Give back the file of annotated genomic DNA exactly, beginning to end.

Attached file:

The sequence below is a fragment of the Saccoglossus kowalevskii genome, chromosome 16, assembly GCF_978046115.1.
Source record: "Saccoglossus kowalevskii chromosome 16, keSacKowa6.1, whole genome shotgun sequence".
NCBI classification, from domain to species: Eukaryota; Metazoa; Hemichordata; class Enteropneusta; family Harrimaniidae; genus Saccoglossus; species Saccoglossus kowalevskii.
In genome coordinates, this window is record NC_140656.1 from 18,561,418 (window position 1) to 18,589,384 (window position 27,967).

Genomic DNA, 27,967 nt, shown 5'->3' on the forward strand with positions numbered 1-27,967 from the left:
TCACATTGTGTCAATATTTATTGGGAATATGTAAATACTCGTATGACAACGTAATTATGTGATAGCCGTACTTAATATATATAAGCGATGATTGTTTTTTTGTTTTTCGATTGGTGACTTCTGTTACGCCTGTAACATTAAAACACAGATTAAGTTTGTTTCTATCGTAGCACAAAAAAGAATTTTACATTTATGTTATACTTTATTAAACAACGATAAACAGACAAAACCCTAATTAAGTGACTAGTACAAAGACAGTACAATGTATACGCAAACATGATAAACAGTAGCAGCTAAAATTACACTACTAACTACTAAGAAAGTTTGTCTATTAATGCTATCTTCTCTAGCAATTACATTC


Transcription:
The sequence below is a fragment of the Saccoglossus kowalevskii genome, chromosome 16, assembly GCF_978046115.1.
Source record: "Saccoglossus kowalevskii chromosome 16, keSacKowa6.1, whole genome shotgun sequence".
NCBI classification, from domain to species: Eukaryota; Metazoa; Hemichordata; class Enteropneusta; family Harrimaniidae; genus Saccoglossus; species Saccoglossus kowalevskii.
In genome coordinates, this window is record NC_140656.1 from 18,561,418 (window position 1) to 18,589,384 (window position 27,967).

Genomic DNA, 27,967 nt, shown 5'->3' on the forward strand with positions numbered 1-27,967 from the left:
TCACATTGTGTCAATATTTATTGGGAATATGTAAATACTCGTATGACAACGTAATTATGTGATAGCCGTACTTAATATATATAAGCGATGATTGTTTTTTTGTTTTTCGATTGGTGACTTCTGTTACGCCTGTAACATTAAAACACAGATTAAGTTTGTTTCTATCGTAGCACAAAAAAGAATTTTACATTTATGTTATACTTTATTAAACAACGATAAACAGACAAAACCCTAATTAAGTGACTAGTACAAAGACAGTACAATGTATACGCAAACATGATAAACAGTAGCAGCTAAAATTACACTACTAACTACTAAGAAAGTTTGTCTATTAATGCTATCTTCTCTAGCAATTACATTC